We’re incredibly pleased to have gotten some time to talk with Andrea Taurisano about his reasons for shooting film and the evolution his photography has undergone in the 30 or so years that’s he’s been latched to his various film cameras.
Thought provoking, gritty and evocative are a few adjectives that his images bring to mind but I’ll leave you to come to your own conclusions after absorbing his thoughts below.
Over to you, Andrea.
Hi Andrea, what’s this picture, then?
It’s a symbol of what photography is all about: A naive and illusive attempt to stop time and preserve what can’t be preserved. The fleeing moments of our lives. This picture is part of a still unpublished series of photos that I took of a relative of mine as he was dying a year ago.
I think it speaks by itself.
We can try to make photography become art or whatever else we like, but life is what photography is in its essence.
Ok, so who are you? (the short version, please)
Well, I’m a 43 year old Italian photographer based in Norway. By education I’m a geologist, which makes me brutally aware of the fact that nothing, really nothing, is meant to stay: no matter how well we fix our prints and negatives, no matter how immortal names like Mozart or Cartier Bresson may seem today, it will all disappear in the long run…
That’s why I said that my attempt above at stopping time and preserving a decisive moments was naive and illusive.
When did you start shooting film?
Oh boy, I started as a child in the 1980s. There was no choice then! My first camera was a Fujica MA-1, little more than a toy with infinite focus and only three aperture settings: sun, cloud and flash. But guess what? It worked just ok!
My first serious camera (a few years later) was a Pentax ME-Super and from that moment, I was hooked. I’ve owned (and actually used) dozens of different cameras over the years.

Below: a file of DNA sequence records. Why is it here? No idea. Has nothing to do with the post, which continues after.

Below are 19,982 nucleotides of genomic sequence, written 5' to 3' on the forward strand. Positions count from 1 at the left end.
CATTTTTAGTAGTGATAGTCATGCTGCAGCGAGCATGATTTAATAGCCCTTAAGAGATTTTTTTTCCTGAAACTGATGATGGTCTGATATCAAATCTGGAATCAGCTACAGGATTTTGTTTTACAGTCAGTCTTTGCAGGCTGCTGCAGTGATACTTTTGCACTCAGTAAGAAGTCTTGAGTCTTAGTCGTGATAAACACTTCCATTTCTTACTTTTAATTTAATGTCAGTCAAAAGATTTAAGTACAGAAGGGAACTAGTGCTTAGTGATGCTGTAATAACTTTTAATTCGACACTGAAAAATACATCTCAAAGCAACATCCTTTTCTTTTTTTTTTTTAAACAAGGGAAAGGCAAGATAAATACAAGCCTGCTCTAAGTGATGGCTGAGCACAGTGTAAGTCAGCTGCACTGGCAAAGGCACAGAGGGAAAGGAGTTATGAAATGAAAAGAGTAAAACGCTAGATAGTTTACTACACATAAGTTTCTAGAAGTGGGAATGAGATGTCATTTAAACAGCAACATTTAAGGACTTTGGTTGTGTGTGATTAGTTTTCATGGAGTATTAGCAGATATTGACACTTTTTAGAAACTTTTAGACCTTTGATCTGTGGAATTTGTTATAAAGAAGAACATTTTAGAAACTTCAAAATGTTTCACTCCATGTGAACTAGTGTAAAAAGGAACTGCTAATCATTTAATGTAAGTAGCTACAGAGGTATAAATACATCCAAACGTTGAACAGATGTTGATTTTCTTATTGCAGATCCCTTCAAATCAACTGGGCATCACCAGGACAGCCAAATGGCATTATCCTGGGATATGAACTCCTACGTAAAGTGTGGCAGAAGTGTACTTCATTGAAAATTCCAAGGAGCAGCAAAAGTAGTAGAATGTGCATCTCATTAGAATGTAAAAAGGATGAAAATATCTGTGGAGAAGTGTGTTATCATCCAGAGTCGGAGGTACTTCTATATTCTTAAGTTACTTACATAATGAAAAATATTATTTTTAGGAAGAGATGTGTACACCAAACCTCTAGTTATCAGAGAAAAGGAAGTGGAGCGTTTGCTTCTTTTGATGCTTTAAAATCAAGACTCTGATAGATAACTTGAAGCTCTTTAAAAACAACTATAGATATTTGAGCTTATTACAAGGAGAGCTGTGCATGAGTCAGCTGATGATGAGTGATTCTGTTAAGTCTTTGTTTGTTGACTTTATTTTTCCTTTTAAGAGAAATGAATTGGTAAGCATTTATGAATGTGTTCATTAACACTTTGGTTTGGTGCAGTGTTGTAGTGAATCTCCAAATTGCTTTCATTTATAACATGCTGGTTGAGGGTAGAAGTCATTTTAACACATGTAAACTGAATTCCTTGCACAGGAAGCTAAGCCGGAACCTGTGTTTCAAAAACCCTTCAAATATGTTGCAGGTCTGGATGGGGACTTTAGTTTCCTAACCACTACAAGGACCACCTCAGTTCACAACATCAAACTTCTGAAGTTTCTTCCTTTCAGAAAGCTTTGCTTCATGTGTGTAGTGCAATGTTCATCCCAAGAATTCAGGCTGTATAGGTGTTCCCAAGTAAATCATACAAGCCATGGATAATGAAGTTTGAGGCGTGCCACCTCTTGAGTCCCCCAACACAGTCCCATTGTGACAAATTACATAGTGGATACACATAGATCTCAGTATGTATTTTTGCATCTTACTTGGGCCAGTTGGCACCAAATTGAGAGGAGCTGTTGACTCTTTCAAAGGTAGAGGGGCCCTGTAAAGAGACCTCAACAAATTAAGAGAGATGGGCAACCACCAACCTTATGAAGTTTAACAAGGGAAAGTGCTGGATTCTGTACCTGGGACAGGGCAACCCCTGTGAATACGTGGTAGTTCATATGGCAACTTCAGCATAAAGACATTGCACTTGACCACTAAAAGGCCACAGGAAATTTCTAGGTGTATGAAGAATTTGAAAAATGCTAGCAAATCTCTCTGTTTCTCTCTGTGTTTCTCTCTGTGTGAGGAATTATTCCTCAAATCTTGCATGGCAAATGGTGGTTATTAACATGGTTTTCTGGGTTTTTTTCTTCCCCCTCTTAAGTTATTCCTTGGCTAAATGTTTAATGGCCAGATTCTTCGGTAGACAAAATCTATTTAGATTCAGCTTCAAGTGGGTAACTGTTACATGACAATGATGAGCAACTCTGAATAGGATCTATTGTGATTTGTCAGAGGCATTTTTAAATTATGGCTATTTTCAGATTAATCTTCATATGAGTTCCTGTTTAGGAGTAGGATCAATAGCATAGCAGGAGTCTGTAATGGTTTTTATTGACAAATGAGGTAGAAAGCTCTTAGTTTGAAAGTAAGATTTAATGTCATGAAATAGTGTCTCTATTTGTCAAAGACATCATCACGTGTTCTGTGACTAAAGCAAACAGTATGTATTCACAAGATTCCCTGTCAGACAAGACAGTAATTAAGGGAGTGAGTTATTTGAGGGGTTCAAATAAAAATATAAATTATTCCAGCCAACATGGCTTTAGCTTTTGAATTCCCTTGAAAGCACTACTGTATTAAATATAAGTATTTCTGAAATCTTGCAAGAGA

To mention only the ones I’ve truly loved: Pentax MX, Nikon FM2, Nikon F100, Leica M6, Leica M7 and two Hasselblad 500 series.
I had a digital period that lasted three to four years, during which my tool of choice was the Leica M9-P. Importantly however, I’ve learned that the choice of better and better gear does not automatically improve our photography.
On the contrary, when I chose cult cameras, I felt that my passion shifted from photography to those objects.
Furthermore, in the last few years my photography has become grittier, rougher, more abstract and impressionistic. Nowadays I strip my photos down right to the core. I shifted; aiming to convey moods, feelings and atmosphere, not details.
For that, toy cameras like Diana, Holga, box cameras and other old manual cameras that allow multiple exposures, pinhole cameras and an old Polaroid are just perfect tools.
These toy cameras and old consumer cameras cost close to nothing and lend themselves perfectly to the gritty, blurry photography I do now.
Last but by no means least, I like to travel light.
What about now, why do you shoot film?
I do it for a number of reasons.
First of all there are the aesthetic reasons: I just love the look of film, with all of its imperfections like grain, dust and scratches – these are things I feel make my photos tangible and just as imperfect as life itself.
Finally, there are romantic reasons: I enjoy objects that are entirely assembled by hand, whether they be cameras, or musical instruments. I love to load film into the camera, the feel of the advance as I recock the shutter, and so on…
As an aside, the photo above is one I’m particularly satisfied with: a young soldier was looking at me from the door between two train cars, somewhere in Siberia. I took a snapshot, but only back home did I realize that his comrade, standing a few steps behind, is transfigured into a scary figure by the effect of some water condensation on the window. This gives the photo a whole new meaning.
What drives you to keep shooting?
I shoot following my mood and since the latter is a bit inconsistent, so is my photography.
I may not shoot a frame for many months, then expose dozens of rolls in a few weeks. But the work of other photographers I admire inspires me a lot to do my own thing.
Any favourite subject matter?
I swing between some documentary work (e.g. my blog pages from Svalbard, Afghanistan, Russia) and more personal, mood related work. The latter is grainy, gritty and contrasty, often blurred as a result of pinhole cameras being used.
You can never use film again. What’s your last roll?
Subject-wise, I would have to use my last roll capturing my parents, my brother and my girlfriend.
I would choose Kodak Tri-X, since it’s one last roll. I’d actually always chose Tri-X if it wasn’t for its nasty tendency to bend as it dries. In fact, that’s why I normally use Rollei RPX, which looks very similar to Tri-X when developed in Rodinal but dries perfectly flat and is much easier to scan.
You have 2 minutes to prepare for an assignment. One camera, one lens, two films and no idea of the subject matter. What do you take with you and why?